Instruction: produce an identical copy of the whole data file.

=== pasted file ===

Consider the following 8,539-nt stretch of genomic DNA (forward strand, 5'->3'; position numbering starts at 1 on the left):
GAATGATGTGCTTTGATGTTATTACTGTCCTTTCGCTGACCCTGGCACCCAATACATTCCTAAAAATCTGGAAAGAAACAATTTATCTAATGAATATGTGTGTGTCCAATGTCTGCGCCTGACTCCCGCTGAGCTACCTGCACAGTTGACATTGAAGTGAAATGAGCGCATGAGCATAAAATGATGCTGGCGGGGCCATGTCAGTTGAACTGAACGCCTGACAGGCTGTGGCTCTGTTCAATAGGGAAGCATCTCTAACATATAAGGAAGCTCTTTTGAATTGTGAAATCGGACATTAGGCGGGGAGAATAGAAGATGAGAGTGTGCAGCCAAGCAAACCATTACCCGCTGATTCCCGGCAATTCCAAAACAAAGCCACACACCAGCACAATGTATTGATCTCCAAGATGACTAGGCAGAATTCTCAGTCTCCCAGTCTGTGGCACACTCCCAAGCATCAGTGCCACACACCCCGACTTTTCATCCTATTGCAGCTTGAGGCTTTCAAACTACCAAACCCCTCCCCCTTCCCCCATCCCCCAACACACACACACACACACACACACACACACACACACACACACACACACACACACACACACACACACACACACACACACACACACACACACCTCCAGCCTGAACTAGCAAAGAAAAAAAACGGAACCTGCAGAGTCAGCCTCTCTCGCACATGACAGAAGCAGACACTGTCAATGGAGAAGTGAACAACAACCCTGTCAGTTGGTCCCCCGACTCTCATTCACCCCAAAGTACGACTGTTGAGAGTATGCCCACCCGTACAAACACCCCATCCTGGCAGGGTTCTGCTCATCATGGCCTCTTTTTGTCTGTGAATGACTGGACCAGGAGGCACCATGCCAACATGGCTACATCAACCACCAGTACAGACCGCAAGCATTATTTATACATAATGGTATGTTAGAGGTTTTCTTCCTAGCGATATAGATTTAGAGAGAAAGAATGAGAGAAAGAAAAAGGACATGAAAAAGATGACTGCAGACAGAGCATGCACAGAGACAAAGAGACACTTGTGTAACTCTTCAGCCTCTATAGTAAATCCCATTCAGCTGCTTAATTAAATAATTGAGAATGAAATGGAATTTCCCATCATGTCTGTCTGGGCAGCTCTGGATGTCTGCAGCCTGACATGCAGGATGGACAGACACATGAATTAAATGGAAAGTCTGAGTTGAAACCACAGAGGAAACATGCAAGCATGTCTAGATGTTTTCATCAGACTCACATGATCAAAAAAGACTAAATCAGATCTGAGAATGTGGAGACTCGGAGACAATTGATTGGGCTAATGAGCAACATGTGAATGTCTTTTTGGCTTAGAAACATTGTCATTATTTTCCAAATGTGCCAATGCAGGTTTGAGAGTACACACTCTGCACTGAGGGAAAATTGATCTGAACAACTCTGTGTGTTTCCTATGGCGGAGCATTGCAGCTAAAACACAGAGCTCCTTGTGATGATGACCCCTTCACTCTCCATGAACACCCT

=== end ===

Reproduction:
Consider the following 8,539-nt stretch of genomic DNA (forward strand, 5'->3'; position numbering starts at 1 on the left):
GAATGATGTGCTTTGATGTTATTACTGTCCTTTCGCTGACCCTGGCACCCAATACATTCCTAAAAATCTGGAAAGAAACAATTTATCTAATGAATATGTGTGTGTCCAATGTCTGCGCCTGACTCCCGCTGAGCTACCTGCACAGTTGACATTGAAGTGAAATGAGCGCATGAGCATAAAATGATGCTGGCGGGGCCATGTCAGTTGAACTGAACGCCTGACAGGCTGTGGCTCTGTTCAATAGGGAAGCATCTCTAACATATAAGGAAGCTCTTTTGAATTGTGAAATCGGACATTAGGCGGGGAGAATAGAAGATGAGAGTGTGCAGCCAAGCAAACCATTACCCGCTGATTCCCGGCAATTCCAAAACAAAGCCACACACCAGCACAATGTATTGATCTCCAAGATGACTAGGCAGAATTCTCAGTCTCCCAGTCTGTGGCACACTCCCAAGCATCAGTGCCACACACCCCGACTTTTCATCCTATTGCAGCTTGAGGCTTTCAAACTACCAAACCCCTCCCCCTTCCCCCATCCCCCAACACACACACACACACACACACACACACACACACACACACACACACACACACACACACACACACACACACACACACACACACACACACACCTCCAGCCTGAACTAGCAAAGAAAAAAAACGGAACCTGCAGAGTCAGCCTCTCTCGCACATGACAGAAGCAGACACTGTCAATGGAGAAGTGAACAACAACCCTGTCAGTTGGTCCCCCGACTCTCATTCACCCCAAAGTACGACTGTTGAGAGTATGCCCACCCGTACAAACACCCCATCCTGGCAGGGTTCTGCTCATCATGGCCTCTTTTTGTCTGTGAATGACTGGACCAGGAGGCACCATGCCAACATGGCTACATCAACCACCAGTACAGACCGCAAGCATTATTTATACATAATGGTATGTTAGAGGTTTTCTTCCTAGCGATATAGATTTAGAGAGAAAGAATGAGAGAAAGAAAAAGGACATGAAAAAGATGACTGCAGACAGAGCATGCACAGAGACAAAGAGACACTTGTGTAACTCTTCAGCCTCTATAGTAAATCCCATTCAGCTGCTTAATTAAATAATTGAGAATGAAATGGAATTTCCCATCATGTCTGTCTGGGCAGCTCTGGATGTCTGCAGCCTGACATGCAGGATGGACAGACACATGAATTAAATGGAAAGTCTGAGTTGAAACCACAGAGGAAACATGCAAGCATGTCTAGATGTTTTCATCAGACTCACATGATCAAAAAAGACTAAATCAGATCTGAGAATGTGGAGACTCGGAGACAATTGATTGGGCTAATGAGCAACATGTGAATGTCTTTTTGGCTTAGAAACATTGTCATTATTTTCCAAATGTGCCAATGCAGGTTTGAGAGTACACACTCTGCACTGAGGGAAAATTGATCTGAACAACTCTGTGTGTTTCCTATGGCGGAGCATTGCAGCTAAAACACAGAGCTCCTTGTGATGATGACCCCTTCACTCTCCATGAACACCCT